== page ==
You are correct, LED production has moved to low-productione region. It is usually the thing. The West creates these technologies and then outsources them thereby empowering the people that make them. In few years, they realize they cannot compete. I give you an example – solar panel development began in U.S., but today, it has shifted outside U.S. LED is doing that already.

  52. Netcrawl
    July 6, 2014

    @goafrit2 I think its China or other Asian countries, they have these low cost production things and massive labor force there, the high cost of producing LEDs has always been a major roadblock to widespread adoption. LEDs has huge potential, and it may soon become the standard for most today's lighting needs, the problem is on production side.  

  53. eafpres
    July 6, 2014

    It is true that a model has been repeated whereby the West creates technology, then in the drive to make it low cost, teaches regions like China, Singapore, now Vietnam, India how to build such things.  

    The reality though is that as some products become commodities, there isn't much margin in there for any body.  So it becomes hard to make money under any model.

    In the case of LEDs, the basic designs are still in flux; I see a lot of work on phospors–see my short note on ths in All LED Lighting.  There are many other things going on with substrates, and then of course the whole OLED direction.

    I think in this way it will be some time before those low cost producers can copy everything, and of course the protection of intellectual property may keep unfair copies out of Western countries, at last for some years.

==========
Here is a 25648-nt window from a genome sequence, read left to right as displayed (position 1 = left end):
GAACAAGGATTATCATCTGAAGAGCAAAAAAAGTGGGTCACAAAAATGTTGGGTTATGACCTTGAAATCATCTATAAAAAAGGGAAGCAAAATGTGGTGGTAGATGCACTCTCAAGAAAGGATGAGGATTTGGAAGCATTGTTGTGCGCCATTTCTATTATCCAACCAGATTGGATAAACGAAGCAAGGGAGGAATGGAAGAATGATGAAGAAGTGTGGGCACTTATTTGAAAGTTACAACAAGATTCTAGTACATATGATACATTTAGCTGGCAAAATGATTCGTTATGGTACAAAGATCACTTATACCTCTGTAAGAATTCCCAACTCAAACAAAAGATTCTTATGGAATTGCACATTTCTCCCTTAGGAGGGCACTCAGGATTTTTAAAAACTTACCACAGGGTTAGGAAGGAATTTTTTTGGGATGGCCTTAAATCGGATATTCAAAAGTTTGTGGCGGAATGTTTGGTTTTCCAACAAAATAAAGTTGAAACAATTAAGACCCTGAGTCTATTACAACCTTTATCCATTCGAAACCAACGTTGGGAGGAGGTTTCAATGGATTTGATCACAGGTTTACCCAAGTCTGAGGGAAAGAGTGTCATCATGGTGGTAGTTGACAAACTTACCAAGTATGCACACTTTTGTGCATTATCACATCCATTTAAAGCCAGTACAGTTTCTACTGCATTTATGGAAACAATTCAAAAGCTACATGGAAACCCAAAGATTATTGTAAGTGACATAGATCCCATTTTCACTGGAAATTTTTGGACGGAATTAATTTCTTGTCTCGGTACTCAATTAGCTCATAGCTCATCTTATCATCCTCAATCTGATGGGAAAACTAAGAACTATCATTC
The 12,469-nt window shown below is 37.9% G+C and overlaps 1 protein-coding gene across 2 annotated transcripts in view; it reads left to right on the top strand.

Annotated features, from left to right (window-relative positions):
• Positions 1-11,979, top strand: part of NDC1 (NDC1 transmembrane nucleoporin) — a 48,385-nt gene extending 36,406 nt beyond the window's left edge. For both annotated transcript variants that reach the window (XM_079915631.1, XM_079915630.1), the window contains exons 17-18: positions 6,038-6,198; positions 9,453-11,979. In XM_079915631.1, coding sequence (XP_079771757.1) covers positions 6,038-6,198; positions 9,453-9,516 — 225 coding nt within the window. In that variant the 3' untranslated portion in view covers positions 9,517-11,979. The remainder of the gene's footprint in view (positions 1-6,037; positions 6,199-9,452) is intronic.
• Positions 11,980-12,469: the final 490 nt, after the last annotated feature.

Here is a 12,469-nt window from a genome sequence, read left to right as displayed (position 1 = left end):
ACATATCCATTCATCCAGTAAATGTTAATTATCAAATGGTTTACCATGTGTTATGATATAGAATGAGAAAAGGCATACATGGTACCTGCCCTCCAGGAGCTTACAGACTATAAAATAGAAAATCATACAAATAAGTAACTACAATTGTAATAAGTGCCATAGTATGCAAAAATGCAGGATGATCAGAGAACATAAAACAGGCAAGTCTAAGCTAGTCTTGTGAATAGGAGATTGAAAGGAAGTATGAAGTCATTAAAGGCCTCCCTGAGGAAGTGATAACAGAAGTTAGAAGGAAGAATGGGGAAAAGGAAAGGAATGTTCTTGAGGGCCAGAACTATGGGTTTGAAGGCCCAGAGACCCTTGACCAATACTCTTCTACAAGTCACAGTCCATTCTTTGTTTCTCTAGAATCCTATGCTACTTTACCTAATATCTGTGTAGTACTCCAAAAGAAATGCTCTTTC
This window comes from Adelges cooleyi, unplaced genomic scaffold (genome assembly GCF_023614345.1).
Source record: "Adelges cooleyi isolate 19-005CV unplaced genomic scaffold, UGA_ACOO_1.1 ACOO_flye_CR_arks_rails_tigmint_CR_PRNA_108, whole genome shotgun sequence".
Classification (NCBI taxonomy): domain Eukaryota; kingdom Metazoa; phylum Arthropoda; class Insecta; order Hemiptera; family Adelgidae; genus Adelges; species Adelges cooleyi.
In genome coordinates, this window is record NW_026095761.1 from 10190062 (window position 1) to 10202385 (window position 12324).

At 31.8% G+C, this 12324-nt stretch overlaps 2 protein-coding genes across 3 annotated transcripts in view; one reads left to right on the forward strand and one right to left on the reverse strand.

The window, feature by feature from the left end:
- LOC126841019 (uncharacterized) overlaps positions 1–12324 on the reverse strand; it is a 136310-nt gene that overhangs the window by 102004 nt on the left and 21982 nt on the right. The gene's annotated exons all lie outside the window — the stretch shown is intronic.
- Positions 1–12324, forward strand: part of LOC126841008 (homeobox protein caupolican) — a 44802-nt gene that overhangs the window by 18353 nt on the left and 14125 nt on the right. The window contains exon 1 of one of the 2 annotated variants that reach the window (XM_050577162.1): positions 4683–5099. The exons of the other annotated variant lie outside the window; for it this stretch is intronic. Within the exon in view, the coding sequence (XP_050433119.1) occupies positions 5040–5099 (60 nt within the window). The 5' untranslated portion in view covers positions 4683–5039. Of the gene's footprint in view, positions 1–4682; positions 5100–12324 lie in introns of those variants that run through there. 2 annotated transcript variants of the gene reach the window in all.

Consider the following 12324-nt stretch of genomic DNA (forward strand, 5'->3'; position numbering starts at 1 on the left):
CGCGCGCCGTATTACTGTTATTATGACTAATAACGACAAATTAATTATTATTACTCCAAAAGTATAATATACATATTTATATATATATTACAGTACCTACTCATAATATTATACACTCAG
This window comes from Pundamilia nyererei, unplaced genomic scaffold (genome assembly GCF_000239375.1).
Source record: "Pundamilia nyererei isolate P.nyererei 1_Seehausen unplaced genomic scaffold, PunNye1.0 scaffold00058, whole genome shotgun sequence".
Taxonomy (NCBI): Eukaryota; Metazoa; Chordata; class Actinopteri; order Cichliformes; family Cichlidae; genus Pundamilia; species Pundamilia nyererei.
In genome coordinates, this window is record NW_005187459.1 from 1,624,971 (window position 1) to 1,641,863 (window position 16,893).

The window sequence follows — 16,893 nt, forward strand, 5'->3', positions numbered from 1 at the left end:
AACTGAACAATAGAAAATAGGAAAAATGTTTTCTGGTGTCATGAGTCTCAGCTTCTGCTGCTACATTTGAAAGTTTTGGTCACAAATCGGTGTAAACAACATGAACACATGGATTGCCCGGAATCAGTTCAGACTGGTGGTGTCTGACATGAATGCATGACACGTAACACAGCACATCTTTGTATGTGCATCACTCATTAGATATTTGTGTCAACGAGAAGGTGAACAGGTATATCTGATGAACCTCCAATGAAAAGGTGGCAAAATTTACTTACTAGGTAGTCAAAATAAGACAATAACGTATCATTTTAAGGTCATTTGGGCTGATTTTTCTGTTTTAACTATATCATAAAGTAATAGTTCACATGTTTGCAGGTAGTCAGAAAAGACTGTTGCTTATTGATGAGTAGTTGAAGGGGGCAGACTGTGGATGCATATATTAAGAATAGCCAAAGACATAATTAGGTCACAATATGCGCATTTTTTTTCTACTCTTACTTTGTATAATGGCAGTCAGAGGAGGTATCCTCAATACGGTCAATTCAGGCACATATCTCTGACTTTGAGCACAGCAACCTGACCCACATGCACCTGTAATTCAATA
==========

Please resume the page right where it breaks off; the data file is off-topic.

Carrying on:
54. goafrit2
    July 9, 2014

    >> LEDs has huge potential, and it may soon become the standard for most today's lighting needs, the problem is on production side.  

    You are correct. One thing that is missing in the LED business is the type of support government gave the solar panel business. Government intervention has been minimal in this area. We need government to say – let everyone throw away his tungsten filament and replace all with LED.

  55. goafrit2
    July 9, 2014

    >> The reality though is that as some products become commodities, there isn't much margin in there for any body.  So it becomes hard to make money under any model.

    Low margin is relative. A U.S. CEO getting $500k  a year will see things differentky to a U.S. CEO feeding on $2.5M salary. China can withstand that low-margin and supply to WalMart while Phlilips may find it challenging. Xiaomi – a smarthphone company is giving Samsung real problem on the phone business in China. Its product goes for $230 to Samsung comparable $299. They can live on that why it may be hard for South Korea owing to its cost model